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For those pursuing ortho

Discussion in 'Medical Students - DO' started by bla_3x, Jul 22, 2002.

  1. bla_3x

    bla_3x Grip it and rip it!

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    I am a hopeful entrance to the 2003 MSI class, and I am interested in ortho. I am a bit worried about the debt after school. I was told that one could be paying as much as $3000/mo in medical school loans once out of school. The interest must be Hell. I haven't sat down and tried to really figure this out, but for those of you in residency or practice, is it really hard money wise?
     
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  3. none

    none 1K Member

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    If money is such a big issue to you, as it appears to be, you really should go to your state school. That said, money won't be a problem. The practice of medicine may not make you fabulously wealthy, but it is very stable and certainly will allow you to pay off your loans!
     
  4. bla_3x

    bla_3x Grip it and rip it!

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    Allow me to clarify. Money, in terms of whether I will be wealthy or not, is not a concern. I know that no matter what facet of medicine I chose to go into I will be able to support my family...and that is all that matters.
    I wish that I had a "state D.O. school," but I live in Nevada, and there are no D.O. schools here. And honestly, I would really like to attend ostepoathic medical school.
    If there is anyone who is not worried about the amount of debt they are going to have to pay back then I envy you. I know that to go into medicine there will be some sacrifices and hard times, so does my family, but I would just like to realistically know what I am going to face.
     
  5. mpp

    mpp SDN Moderator
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    Certainly finances should be one consideration before deciding to pursue a career in medicine. Just don't make it the only consideration.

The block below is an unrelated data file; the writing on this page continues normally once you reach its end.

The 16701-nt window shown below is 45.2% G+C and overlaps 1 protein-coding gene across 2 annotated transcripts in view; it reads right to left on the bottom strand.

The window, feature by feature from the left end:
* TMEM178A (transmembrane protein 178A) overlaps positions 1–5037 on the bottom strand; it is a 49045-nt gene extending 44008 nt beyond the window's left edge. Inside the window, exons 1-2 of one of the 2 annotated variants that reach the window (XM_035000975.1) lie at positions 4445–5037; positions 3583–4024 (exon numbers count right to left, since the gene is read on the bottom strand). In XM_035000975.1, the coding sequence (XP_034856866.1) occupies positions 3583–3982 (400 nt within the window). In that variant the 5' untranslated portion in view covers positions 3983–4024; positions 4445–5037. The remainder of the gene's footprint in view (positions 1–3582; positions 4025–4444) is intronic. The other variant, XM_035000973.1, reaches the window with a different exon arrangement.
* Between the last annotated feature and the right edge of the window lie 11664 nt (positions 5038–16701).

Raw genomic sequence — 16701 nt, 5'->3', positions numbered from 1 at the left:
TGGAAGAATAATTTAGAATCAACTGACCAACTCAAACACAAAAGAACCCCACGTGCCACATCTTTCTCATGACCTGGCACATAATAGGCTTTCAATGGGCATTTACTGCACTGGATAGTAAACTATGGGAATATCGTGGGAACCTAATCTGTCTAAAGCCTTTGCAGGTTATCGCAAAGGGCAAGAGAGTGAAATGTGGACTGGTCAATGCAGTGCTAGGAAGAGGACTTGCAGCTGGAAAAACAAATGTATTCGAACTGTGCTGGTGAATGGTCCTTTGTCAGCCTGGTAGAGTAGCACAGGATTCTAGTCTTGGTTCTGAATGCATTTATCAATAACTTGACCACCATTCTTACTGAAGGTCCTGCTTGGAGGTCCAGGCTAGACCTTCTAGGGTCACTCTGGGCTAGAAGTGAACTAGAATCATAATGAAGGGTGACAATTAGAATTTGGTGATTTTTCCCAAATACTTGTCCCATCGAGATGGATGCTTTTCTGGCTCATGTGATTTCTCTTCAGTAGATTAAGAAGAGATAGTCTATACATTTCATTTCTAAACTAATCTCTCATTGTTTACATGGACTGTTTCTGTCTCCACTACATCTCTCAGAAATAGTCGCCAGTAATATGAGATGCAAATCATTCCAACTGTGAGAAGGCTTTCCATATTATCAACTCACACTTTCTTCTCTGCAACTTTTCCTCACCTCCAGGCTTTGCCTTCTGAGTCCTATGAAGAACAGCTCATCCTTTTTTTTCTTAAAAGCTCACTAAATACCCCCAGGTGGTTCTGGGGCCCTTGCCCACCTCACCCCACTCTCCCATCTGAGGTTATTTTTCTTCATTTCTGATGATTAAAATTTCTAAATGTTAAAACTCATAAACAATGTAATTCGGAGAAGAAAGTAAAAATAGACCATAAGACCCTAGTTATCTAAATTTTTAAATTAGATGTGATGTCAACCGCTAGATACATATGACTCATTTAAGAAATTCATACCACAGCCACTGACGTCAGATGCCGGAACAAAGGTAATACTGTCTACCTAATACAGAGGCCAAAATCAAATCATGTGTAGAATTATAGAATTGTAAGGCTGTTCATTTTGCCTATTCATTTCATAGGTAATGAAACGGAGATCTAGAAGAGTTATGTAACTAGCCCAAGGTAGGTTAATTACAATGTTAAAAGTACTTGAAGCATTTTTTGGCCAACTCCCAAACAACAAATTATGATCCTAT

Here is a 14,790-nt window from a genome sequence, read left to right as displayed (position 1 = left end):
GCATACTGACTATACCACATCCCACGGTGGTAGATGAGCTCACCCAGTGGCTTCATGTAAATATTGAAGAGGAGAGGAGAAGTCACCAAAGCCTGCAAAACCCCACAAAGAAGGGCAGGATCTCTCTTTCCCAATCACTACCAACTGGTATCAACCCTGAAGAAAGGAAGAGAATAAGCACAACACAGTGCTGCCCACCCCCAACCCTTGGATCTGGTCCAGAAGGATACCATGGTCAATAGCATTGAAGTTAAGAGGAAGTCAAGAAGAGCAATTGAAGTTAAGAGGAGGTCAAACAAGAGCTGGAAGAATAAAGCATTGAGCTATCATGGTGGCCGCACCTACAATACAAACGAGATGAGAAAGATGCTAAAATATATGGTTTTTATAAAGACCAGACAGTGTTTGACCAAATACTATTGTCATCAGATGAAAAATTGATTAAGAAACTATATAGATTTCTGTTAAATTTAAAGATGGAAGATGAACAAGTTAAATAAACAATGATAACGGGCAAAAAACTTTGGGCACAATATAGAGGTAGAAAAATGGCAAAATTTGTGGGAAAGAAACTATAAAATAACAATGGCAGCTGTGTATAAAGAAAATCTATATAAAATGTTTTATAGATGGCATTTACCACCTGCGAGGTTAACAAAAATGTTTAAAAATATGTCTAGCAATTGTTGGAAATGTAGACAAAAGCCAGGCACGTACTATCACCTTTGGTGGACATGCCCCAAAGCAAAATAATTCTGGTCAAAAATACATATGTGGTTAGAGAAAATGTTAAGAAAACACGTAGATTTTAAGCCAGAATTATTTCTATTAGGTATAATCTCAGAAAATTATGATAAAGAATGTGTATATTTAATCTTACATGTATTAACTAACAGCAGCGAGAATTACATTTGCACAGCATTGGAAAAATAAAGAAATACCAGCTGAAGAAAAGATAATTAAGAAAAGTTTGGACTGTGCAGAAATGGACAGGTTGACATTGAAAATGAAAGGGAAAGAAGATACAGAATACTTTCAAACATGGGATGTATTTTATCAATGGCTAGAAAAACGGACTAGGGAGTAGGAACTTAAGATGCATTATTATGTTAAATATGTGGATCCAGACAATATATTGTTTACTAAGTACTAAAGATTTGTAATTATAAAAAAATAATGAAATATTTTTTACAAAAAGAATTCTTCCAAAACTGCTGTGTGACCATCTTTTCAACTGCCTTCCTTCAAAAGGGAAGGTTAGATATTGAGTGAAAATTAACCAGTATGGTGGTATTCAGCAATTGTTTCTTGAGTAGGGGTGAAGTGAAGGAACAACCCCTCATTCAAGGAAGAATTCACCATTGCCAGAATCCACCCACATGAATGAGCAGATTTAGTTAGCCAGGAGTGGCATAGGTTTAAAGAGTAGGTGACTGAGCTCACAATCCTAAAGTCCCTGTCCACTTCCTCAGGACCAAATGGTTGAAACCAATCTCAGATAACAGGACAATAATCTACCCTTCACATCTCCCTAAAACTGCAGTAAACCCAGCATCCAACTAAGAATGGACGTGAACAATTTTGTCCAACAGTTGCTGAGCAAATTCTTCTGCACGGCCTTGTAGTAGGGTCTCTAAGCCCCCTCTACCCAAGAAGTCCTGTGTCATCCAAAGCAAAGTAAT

The amount of your loan payments will of course depend on how much you borrow and what the interest rate is. Unfortunately, the standard federal government loans (Stafford loans) have a variable interest rate and therefore it is always tough to determine exactly how much you would have to pay back. However, there is an interest rate cap, the interest does not compound while you are in school, there are various payback methods, and deferments are available.

    Just to give you a worst case scenario as far as Stafford loans, I'll throw some numbers out there. Let us say you borrow the maximum unsubsudized Stafford loan each year, $38,500. The interest rate is 8.25 percent (currently it is less than half that). Upon completion of medical school, your total loan amount (including principal and accrued interest) would be about $186,000. Ortho is a five year residency, and therefore the interest would accrue for 60 months before you begin your ten year payback. This will yield a final principal loan amount of about $280,000. At 8.25 percent and a 10 year payment period, your monthly payments would be $3437 per month or a total of about $42,000 per year. According to salary.com (a poor resource for determining salary, but it is something) the median income for an orthopedic surgeon in the midwest is about $292,000 per year. Lets say after federal and state taxes, you are left with 40 percent or $116,000. Minus the $42,000 needed for loan repayment leaves you with $74,000 take home -- not too shabby (another way to look at is that you would still be making about $250,000 per year before taxes once you make your loan payments). And this is all worst case for the loan (probably one of the best cases for career choice as orthopedic surgeons make a killing). If you lower the interest rate to something a bit more reasonable (like 6.3 percent...the average of the past 6 years Stafford loan rates) your loan payments drop to about $2700 per month or $10,000 less per year than at the higher rate.

    Right now is a nice time to borrow money (if you need it) as the rates are so low.
     

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